17.06, Sunday 31 Dec 2006 Link to this post
5 things: I was hypothetically tagged by Tim O'Reilly to post five things most people don't know about me.
There are a bunch of things people don't know only because they're not terribly interesting: I have a terrible memory (the first time I remember forgetting, I was 6); I read a bunch; until recently I couldn't make either of the /th/ phonemes which made me shy of public speaking; I'm surprisingly good at arm wrestling (that's not to say I'm good, only that you'd expect me to be terrible and I'm not quite that bad); my current favourite drink is Laphroaig Quarter Cask.
So let's not go into any of those.
I'm half Indian. My mother was born in Nairobi, and came to the UK some decades ago. Her father was brought by his family to Mombassa, also in Kenya, early last century, from a town on the coast of what is now Pakistan. That whole side of my family is Ismaili. While I'm not religious myself, I have great respect for Aga Khan IV, their Imam, who, from what I know of his work and the risks he has taken, is one of the few truly good men alive today.
My first job was as a Saturday boy in the local ironmongers. I don't know how common that term is. An ironmongers is a hardware-and-everything store. There's a photo online: The paraffin pump is operational. After not too long, I could size a screw just by looking at it, and give you a price per dozen for the most common ones without looking at the box. Eric, my boss, a formidable man, had me cleaning, serving customers, lugging huge gas canisters and, mainly, not mumbling and no longer talking at my shoes.
One time a tree had grown up between the shop and the neighbour's garage, and its branches were poking into the loft. I was sent into the narrow gap, to climb the tree and cut it down piece by piece. It was a half day's work - brutal and fantastic fun - and when I'd finished I asked Eric what to do with the wood. Leave it in the neighbour's drive, I was told, as it was his tree and if we kept the wood it'd be theft. Aren't you going to get in trouble, if it was his tree? 'What do you mean me?' said Eric, 'You chopped it down.'
On quiet autumn afternoons, with the wind and rain outside and customers all staying at home, I'd be in the window cleaning up dead flies and doing the display, or restocking the shelves, and Eric would be in his office behind the counter, doing the accounts, opera playing as loud as you like.
I'm not fashionable, but I really enjoy watching fashion. In particular, trends in women's street fashion. It's not the catwalk stuff, just what regular people choose to wear out and to work. I enjoy watching people on the Tube and out of bus windows and making predictions about what's coming up. It's a form of pattern recognition I suppose. I speculate about the trends with friends who are closer to it than I am, and will quite happily spend a few hours reading a fashion magazine or browsing fashion trend-watching websites.
This winter? Lots of colours, all overlapping, not matching by hue but by temperature. Lots of soft surfaces: Heavy felt, wool, crochet. In addition to colours, look for tight, repeating patterns, and glitters, silver and gold. Greys and whites are coming in; less black. Fewer boots, leggings (obviously) and flat shoes. 1950s-1970s retro too. More notes, though those are a little old.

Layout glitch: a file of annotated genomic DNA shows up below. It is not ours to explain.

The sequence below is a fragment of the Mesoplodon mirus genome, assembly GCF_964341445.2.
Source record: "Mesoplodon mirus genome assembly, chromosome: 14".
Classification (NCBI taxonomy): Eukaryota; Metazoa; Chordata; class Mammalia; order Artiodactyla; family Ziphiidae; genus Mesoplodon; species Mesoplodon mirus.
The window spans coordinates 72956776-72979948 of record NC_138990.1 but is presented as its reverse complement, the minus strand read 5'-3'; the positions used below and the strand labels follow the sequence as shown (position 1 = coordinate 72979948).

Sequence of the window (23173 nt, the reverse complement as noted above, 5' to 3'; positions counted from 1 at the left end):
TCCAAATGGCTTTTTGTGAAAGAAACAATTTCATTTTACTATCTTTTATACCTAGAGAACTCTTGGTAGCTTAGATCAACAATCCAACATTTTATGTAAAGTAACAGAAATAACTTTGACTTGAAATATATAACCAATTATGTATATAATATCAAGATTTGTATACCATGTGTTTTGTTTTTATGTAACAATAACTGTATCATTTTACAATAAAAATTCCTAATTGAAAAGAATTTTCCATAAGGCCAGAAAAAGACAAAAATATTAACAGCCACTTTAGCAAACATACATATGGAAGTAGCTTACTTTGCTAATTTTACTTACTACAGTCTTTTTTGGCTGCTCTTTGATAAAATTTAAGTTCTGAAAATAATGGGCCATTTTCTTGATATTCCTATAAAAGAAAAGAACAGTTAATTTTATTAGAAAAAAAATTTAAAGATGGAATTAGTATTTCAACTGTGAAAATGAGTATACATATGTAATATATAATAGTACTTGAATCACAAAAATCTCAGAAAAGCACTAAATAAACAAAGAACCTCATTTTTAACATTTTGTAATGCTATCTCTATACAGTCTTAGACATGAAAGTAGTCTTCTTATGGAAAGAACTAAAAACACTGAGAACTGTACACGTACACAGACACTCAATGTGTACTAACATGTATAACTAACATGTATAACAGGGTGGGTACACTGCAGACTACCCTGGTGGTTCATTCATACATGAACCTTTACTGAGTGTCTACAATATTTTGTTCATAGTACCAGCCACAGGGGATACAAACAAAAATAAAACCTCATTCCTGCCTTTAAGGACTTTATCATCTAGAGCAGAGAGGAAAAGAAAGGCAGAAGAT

I'm more of a jeans and pullover person myself, but recently I've been wearing jeans with gold trainers and an old Norwegian fishing jumper (wool, off-white with a repeating blue pattern). Not bad. And a light grey pullover with my light grey suit, and brown shoes, both of which would have been terrible offences a couple of years ago but don't look so awful now.
My random physical skill is bendy fingers. I'm generally quiet in groups unless I'm on my own with a group of bored people. Bored people drive me crazy. There's so much not to be bored about. (If you're wondering: INTP. Test here.)
In such situations I have a number of games I play to entertain myself. One is to find the thing that makes the other person incredibly interesting. Nobody is dull. I like to hear people's stories about their work, and observations about the people they meet.
Another game is the connections game. A good friend of mine from university, Andrew, was getting married. His at-the-time fiance comes from a town local to me, yet we couldn't find any mutual friends. That's really unusual, to not have a connection. But then Andrew recognised me in a photo when they were at another couple's house. It turns out the connection is this: Andrew's wife's best friend's husband is the younger brother of Tom who I wrote the book with.
The final game is random physical skills, which I remember first playing in October 1996. 'Random' in this case means 'without purpose,' and 'skills' is a very loose term. People will often deny, with much conviction, that there is nothing special they can do with their body, but they're always wrong. I can bend my left little finger into my palm, and hold it through a closed fist. Many people are double jointed. Some can juggle, or breathe fire, or do cartwheels. Some have a clover tongue. A few have third nipples (one guy I knew had five. He showed me in Chemistry). Often people don't realise what's they've got but last time we played this, when I was in the pub with lots of friends who didn't yet know each other, one woman had webbed toes, another couldn't frown, and there was a man there with gills.
My first word was 'cup.' And I'm told that I called motorcycles 'bugger-buggers.' Enough, enough!